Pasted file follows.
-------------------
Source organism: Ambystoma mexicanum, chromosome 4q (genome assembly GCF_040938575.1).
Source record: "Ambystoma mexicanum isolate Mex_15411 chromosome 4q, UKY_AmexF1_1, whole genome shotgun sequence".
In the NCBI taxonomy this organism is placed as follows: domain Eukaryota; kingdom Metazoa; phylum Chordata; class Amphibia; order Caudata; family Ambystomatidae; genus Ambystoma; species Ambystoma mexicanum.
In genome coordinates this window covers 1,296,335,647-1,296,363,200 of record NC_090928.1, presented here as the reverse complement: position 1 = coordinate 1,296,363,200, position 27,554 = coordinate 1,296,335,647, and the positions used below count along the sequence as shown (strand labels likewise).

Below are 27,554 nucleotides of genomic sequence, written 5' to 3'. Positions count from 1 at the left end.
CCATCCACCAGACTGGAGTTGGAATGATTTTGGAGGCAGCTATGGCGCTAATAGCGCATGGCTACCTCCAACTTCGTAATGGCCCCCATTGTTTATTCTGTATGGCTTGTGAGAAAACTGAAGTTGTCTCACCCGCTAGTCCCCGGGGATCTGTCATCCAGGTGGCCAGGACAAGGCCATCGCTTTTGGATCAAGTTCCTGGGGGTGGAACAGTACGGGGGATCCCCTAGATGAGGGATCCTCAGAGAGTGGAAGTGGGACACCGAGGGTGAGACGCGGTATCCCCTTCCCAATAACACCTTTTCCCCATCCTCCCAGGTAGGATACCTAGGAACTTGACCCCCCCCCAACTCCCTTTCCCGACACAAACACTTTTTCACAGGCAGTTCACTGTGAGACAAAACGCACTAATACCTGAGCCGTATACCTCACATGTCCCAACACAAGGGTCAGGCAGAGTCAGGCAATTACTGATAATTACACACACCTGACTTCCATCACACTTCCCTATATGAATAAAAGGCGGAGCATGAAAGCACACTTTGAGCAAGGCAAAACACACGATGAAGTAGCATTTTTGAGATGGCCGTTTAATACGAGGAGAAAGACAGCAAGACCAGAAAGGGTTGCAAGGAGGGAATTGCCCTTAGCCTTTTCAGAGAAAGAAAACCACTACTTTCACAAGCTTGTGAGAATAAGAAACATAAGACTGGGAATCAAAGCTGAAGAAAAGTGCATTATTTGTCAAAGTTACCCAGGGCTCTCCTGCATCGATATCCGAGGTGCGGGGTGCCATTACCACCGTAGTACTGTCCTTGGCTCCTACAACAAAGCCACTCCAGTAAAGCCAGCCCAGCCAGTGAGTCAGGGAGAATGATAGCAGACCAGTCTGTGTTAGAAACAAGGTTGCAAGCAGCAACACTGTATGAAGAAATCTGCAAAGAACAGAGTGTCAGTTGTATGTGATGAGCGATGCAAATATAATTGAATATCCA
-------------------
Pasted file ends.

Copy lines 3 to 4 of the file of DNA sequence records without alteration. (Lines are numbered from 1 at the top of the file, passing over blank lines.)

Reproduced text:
In the NCBI taxonomy this organism is placed as follows: domain Eukaryota; kingdom Metazoa; phylum Chordata; class Amphibia; order Caudata; family Ambystomatidae; genus Ambystoma; species Ambystoma mexicanum.
In genome coordinates this window covers 1,296,335,647-1,296,363,200 of record NC_090928.1, presented here as the reverse complement: position 1 = coordinate 1,296,363,200, position 27,554 = coordinate 1,296,335,647, and the positions used below count along the sequence as shown (strand labels likewise).